Tinkerplay is a mobile application built for designing articulated creatures and make them on a 3D printer. This application runs on IOS, Android and Windows platform and pretty much guaranteed about the results. Tinkerplay parts are carefully designed to print without the need of external support, and as a result, it has designed with special holes and tunnels it can be used to feed wires and mount LED’s.
Jason an artistically inclined engineer based on the California, currently work as a software tool developer and product designer for the Tinkerplay has made this device. The whole idea is to design, print, and assemble a custom 3D figure and light up using LED’s. Jason has decided to give a shot and design Tinkerplay compatible torso, head and thrusters pieces. Along with it, Jason also used Tinker CAD a free web designed application used in connecting a free mix and edit in the wires.
Let’s have a quick glance on making, using the ball provided, sockets, and pelvis parts in Tinker CAD construct an electronic backpack piece. Keep an eye and ensure that 3mm LED’s would fit through ball joints, make cutouts to fit a 10mm LED in the chest and a slide switch on the bottom. Also, design for a print in place battery door for easy assembly, pull a stock head and thruster part from Tinkerplay and use it in Tinker CAD to cut holes that expose more light.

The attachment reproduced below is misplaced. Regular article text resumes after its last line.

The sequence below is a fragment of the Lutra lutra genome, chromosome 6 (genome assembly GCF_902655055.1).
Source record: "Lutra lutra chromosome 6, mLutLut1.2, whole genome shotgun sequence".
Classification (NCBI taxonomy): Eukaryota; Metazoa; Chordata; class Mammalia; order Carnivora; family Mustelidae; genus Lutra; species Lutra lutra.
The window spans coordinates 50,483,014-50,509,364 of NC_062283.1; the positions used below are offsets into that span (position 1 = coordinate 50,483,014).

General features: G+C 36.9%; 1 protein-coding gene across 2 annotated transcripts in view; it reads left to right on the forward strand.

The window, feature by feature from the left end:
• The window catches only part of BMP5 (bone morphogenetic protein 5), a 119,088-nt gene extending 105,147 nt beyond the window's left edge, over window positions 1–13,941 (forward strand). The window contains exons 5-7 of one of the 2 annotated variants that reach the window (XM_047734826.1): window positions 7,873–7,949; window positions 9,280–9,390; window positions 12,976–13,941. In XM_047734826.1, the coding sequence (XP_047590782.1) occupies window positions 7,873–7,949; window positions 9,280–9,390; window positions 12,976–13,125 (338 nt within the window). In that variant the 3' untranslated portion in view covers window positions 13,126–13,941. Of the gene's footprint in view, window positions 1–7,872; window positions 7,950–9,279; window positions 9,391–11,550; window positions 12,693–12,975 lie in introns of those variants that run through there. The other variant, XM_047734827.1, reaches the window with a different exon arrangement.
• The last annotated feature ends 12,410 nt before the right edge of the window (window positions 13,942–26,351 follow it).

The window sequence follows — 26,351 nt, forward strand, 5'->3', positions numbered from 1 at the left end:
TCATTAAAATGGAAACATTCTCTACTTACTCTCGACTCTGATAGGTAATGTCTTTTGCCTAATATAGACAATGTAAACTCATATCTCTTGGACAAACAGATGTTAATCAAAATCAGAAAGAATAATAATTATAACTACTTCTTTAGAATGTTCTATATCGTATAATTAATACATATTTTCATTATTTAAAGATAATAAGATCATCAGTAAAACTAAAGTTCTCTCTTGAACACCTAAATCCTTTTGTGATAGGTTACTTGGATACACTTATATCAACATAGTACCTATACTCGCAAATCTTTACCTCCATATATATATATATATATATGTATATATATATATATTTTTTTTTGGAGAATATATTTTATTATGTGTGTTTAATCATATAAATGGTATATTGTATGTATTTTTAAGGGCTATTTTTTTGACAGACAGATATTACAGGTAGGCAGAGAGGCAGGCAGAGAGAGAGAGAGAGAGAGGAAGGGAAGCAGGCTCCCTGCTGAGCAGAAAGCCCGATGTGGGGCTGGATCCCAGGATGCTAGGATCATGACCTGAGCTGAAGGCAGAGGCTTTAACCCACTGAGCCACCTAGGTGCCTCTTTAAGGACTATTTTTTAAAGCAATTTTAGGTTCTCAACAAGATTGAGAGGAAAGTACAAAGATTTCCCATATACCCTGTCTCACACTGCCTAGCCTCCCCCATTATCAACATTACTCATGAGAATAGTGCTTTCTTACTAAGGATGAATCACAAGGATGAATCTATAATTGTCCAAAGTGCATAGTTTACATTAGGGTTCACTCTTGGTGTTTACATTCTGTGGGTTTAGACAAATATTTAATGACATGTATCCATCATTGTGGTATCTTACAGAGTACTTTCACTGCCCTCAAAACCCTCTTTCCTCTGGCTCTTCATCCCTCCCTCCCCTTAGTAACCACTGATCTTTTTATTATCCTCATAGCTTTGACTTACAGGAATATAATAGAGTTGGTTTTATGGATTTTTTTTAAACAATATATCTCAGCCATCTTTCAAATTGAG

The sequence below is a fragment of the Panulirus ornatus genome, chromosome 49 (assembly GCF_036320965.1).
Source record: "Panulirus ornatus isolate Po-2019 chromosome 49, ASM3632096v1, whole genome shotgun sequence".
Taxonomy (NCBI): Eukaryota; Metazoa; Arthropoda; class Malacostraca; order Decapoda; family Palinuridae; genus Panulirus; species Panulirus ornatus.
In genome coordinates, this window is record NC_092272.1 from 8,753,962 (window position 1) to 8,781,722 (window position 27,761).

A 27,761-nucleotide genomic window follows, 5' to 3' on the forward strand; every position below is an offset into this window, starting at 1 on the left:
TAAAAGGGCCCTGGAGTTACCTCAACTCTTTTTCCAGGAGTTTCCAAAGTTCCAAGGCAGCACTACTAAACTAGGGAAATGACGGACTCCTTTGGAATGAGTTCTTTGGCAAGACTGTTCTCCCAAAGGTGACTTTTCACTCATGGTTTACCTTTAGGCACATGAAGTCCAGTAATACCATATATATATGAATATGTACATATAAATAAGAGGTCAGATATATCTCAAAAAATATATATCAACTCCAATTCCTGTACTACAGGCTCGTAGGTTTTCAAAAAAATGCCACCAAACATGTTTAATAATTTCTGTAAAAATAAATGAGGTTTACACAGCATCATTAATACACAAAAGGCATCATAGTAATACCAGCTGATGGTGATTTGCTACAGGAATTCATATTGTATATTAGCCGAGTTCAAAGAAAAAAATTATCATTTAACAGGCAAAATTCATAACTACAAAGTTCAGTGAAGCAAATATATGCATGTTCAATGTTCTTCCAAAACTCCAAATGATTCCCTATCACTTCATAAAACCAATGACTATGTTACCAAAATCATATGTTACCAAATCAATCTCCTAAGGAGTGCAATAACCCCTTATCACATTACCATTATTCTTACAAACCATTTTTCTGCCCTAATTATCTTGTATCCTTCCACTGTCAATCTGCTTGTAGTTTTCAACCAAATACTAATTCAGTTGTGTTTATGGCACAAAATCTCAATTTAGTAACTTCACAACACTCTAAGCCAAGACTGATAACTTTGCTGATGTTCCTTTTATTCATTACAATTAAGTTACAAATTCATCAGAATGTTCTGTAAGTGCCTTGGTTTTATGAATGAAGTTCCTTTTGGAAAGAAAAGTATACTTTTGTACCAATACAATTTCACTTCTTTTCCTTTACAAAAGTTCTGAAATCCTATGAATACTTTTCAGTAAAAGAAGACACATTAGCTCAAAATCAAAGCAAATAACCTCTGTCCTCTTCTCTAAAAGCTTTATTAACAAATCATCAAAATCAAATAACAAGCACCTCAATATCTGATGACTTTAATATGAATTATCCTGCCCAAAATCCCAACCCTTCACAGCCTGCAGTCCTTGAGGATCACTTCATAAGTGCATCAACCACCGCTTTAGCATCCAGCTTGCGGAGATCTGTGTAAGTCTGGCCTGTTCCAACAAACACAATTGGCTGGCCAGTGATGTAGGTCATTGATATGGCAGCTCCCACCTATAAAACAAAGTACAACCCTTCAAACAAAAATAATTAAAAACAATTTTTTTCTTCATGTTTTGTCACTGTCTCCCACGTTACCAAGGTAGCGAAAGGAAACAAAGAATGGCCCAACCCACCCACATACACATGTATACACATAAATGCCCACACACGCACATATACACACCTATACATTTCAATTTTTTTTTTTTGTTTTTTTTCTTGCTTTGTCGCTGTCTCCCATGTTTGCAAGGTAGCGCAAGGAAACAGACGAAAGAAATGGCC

Micro-controllers are used to make LED’s pulsate, used a Teensy 3.1 Arduino compatible board to fit perfectly into the torso. A blue and white color theme has been chosen here, as it makes a nice contrast with the silver and green PLA.
Keep this is mind, when making cutouts for fitting electronic components allow at least 0.3 mm clearance to compensate for tolerances on your 3D printer. The rest of the parts were simply pulled from Tinkerplay and printed. Tinkerplay exports only 75% by default and you have to ensure that parts are printed 100%, else it will not fit the custom torso.
For Jason made piece, he printed with silver PLA on an Ultimaker 2 at 0.1mm layer height. The green coloured pieces were printed on a MakerBot Replicator 2 at 0.2mm using glow in the dark PLA.
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